Photo by Tim Mossholder .
If you need help sticking to your new year’s resolutions, try hacking into your habit loop.
What’s A Habit Loop?
A habit loop is a neurological loop with three parts:
1) Cue (e.g. you’re taking a break from work and are looking for a distraction) 2) Routine (you walk to the kitchen and start to graze on snacks) and 3) Reward– ( you are no longer bored as your brain releases dopamine and the chewing, flavor and swallowing all distract you). Once a habit is formed, the cue creates a craving that puts your body into autopilot. Fortunately, there are ways to short circuit or even use this loop to your advantage.
Why Not Just Stop A Bad Habit?
Short answer- it’s near impossible. As this famous behavior experiment shows, once something becomes a habit, it’s programmed into your basal ganglia— the deepest part of your brain responsible for automatic behaviors like motor control or emotional responses. When you drive your car, get dressed, take a shower and perform every daily routine you are in habit mode, you’re not thinking.
As Charles Duhigg says in his book The Power of Habit that once something becomes a habit, it is very difficult to extinguish.
Hack Your Habit Loop.
You don’t want to change the entire loop, just the routine. Take some time to figure out what the cue is for your bad habit. For example, I chew my nails when I am thinking or feeling anxious. This led to some nasty looking digits for many years. After some examination I figured out that the digital stimulation helps me relax and concentrate. Now, when I’m cued by having to come up with an idea of feeling anxious, I tear a small piece of paper and roll it around between my fingers. Cue and reward are the same, behavior is different. And my nails? I actually have to cut them now.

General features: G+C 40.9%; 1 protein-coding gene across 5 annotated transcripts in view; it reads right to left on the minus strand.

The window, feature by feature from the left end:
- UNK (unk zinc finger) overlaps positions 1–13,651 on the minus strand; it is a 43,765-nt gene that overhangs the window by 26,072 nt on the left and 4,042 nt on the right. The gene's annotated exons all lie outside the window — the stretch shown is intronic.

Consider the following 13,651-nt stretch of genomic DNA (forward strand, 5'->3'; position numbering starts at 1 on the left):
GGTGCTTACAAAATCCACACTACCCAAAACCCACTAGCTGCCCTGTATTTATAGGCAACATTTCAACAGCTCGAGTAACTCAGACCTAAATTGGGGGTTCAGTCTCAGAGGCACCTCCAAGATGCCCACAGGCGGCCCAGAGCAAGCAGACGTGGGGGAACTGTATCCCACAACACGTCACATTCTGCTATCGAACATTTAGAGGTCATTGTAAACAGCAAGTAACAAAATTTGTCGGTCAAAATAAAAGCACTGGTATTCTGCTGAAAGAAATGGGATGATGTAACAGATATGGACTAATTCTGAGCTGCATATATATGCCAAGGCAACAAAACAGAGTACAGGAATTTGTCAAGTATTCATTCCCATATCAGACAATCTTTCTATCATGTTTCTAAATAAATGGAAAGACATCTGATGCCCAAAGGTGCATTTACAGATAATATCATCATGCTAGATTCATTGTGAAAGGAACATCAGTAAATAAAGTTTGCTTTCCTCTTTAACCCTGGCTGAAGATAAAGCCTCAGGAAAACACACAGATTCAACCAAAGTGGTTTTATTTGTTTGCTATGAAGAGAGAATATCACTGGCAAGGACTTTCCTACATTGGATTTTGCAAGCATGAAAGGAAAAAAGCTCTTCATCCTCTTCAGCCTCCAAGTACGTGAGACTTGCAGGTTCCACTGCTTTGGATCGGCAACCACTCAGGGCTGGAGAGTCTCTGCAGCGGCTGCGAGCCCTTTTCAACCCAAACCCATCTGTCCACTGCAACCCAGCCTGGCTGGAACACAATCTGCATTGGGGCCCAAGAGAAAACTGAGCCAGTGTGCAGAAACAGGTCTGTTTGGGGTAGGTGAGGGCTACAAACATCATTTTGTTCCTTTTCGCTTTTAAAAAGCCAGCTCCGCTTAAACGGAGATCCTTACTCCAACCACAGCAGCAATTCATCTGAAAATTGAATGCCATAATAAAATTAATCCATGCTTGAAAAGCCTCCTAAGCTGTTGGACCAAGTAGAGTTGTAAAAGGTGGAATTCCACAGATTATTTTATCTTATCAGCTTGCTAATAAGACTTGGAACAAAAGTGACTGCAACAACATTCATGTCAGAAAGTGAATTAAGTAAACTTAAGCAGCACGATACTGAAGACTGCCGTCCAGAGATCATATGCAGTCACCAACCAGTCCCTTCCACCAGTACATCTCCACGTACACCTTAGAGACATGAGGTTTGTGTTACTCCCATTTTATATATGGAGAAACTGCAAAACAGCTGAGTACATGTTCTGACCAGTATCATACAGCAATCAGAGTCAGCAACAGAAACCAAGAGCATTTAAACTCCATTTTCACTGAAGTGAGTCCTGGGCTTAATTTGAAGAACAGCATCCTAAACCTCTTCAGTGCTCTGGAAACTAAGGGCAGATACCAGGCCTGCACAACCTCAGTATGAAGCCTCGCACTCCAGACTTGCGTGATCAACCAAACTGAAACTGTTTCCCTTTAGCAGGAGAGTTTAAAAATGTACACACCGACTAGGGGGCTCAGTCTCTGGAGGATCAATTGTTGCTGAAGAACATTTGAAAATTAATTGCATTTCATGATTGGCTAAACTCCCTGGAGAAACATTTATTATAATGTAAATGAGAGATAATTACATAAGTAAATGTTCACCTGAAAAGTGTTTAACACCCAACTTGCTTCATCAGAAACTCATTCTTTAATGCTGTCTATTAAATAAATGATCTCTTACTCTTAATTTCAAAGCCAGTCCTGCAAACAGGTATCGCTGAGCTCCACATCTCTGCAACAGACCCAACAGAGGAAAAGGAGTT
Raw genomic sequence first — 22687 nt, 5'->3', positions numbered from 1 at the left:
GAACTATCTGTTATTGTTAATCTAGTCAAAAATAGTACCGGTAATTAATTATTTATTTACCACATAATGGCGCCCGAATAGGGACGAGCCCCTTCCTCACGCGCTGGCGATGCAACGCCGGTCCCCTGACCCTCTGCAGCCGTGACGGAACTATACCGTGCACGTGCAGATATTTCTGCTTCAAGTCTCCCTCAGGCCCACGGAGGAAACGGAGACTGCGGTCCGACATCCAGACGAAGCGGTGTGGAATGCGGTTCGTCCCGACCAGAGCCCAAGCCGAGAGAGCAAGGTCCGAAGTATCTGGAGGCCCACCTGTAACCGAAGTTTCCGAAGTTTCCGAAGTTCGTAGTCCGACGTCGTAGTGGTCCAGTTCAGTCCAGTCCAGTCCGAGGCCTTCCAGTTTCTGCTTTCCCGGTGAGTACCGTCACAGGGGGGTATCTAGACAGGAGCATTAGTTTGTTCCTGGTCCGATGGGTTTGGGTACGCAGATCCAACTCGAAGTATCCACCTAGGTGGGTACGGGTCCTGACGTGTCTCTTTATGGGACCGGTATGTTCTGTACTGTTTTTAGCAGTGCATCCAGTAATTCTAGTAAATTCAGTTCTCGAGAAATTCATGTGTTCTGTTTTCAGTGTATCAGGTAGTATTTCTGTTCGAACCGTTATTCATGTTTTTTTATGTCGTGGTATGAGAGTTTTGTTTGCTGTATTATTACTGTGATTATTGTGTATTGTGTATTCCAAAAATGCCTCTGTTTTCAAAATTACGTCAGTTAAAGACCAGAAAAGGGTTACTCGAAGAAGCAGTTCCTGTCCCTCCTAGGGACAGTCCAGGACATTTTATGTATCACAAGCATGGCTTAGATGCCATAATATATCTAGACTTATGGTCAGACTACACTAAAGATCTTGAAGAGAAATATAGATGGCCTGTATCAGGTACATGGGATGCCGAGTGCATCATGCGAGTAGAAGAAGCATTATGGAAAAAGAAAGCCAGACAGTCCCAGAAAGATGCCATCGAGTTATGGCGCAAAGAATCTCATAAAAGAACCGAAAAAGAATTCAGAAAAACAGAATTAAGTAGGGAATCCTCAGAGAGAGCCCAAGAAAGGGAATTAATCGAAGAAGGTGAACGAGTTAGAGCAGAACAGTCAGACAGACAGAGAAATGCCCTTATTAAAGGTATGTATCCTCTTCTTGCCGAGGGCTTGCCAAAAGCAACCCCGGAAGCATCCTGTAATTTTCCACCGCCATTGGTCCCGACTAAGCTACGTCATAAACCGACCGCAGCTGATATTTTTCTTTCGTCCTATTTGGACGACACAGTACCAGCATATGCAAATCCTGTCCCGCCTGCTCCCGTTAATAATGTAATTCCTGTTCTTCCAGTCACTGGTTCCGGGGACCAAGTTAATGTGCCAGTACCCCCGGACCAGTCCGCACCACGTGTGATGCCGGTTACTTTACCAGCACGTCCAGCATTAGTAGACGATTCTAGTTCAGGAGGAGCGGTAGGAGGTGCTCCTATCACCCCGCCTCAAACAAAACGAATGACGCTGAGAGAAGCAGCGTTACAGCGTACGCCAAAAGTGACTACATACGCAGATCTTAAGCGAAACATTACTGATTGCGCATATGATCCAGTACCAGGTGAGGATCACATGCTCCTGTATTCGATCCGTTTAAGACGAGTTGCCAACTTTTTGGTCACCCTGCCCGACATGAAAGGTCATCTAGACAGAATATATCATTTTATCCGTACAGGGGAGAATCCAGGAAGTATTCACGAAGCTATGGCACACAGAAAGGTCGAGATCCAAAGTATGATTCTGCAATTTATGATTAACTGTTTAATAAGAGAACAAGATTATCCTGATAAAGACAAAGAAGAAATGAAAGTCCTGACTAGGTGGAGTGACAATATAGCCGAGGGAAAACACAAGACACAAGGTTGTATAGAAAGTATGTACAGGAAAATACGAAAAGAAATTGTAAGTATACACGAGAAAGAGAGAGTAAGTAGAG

Turn Off Your Autopilot.
Another way to disrupt your habit loop is by changing the automatic nature of it. This is why many diets work in the short term. Because every diet requires that you pay attention to what goes into your mouth, so you switch from your System 1 thinking (that’s more reactionary and automatic) to your System 2 thinking (that engages active thinking)*.
Take the example above; you want to stop snacking or eating unhealthy foods. Next time you start to go to the kitchen when you’re not hungry, write down what you’re feeling, what you were doing right before. Figure out what you’re getting from that snack and look for a replacement behavior that become your new habit.
Of course, it’s not that easy. But just taking your brain out of autopilot helps you create new routines.
*This theory and the research behind it won Daniel Kahneman a Nobel Prize and you can read about it in his book Thinking Fast and Slow .
Being Hard On Yourself Can Lead To Failure
As we wrote about our blog about learned helplessness, it’s easy to convince ourselves that we can’t do something. It’s normal to fall short of your resolutions from time to time. Sometimes there’s cake involved. Unfortunately, when people don’t meet goals, they often give up entirely. But here’s some encouraging news: Studies show that people who quit smoking for good, tried and failed 10 times previously. Some tried as many as 30 times. They quit 30 times before they succeeded! So you weren’t 100%, so what. Anything above 0% is start.
If you remember nothing else from this remember this last part. Don’t give up. Keep tinkering with your habit loop and keep moving forward.
Creative Outhouse specializes in compelling creative that is based on the science of human behavior. Clients come to us for brand launches and any communication that strives to change the way people think, feel and act. Check us out at Creativeouthouse.com